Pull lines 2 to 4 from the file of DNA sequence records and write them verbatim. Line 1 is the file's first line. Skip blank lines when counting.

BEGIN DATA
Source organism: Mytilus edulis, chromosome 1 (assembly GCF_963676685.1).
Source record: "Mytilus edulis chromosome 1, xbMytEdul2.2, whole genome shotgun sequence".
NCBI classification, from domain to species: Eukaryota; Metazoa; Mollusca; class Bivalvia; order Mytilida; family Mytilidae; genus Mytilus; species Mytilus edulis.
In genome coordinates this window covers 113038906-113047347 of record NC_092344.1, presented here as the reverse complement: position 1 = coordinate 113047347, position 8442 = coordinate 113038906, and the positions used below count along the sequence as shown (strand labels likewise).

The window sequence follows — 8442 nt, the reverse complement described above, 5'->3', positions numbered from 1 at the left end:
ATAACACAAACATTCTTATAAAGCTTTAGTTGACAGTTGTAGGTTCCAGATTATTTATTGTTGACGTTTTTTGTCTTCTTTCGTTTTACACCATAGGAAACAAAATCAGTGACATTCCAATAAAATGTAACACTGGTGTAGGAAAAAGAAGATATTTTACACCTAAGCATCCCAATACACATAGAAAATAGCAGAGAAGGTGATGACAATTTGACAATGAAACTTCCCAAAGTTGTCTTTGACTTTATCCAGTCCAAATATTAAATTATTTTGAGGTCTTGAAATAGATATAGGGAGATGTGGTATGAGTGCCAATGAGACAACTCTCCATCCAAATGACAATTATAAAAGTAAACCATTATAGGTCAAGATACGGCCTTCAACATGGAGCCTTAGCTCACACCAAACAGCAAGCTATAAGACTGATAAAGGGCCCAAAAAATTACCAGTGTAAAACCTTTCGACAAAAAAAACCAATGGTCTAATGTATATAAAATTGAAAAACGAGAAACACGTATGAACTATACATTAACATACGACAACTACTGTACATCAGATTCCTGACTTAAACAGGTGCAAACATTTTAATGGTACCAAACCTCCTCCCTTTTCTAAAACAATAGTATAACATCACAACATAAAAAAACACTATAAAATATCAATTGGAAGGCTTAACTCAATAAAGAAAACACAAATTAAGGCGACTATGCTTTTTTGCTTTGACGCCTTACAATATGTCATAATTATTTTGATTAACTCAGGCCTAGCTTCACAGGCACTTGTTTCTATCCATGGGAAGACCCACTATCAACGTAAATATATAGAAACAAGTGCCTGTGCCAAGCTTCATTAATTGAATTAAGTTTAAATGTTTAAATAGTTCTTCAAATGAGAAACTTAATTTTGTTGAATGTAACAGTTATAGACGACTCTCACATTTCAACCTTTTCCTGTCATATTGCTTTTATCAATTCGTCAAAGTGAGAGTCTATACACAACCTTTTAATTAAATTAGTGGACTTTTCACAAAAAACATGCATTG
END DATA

Source record: "Mytilus edulis chromosome 1, xbMytEdul2.2, whole genome shotgun sequence".
NCBI classification, from domain to species: Eukaryota; Metazoa; Mollusca; class Bivalvia; order Mytilida; family Mytilidae; genus Mytilus; species Mytilus edulis.
In genome coordinates this window covers 113038906-113047347 of record NC_092344.1, presented here as the reverse complement: position 1 = coordinate 113047347, position 8442 = coordinate 113038906, and the positions used below count along the sequence as shown (strand labels likewise).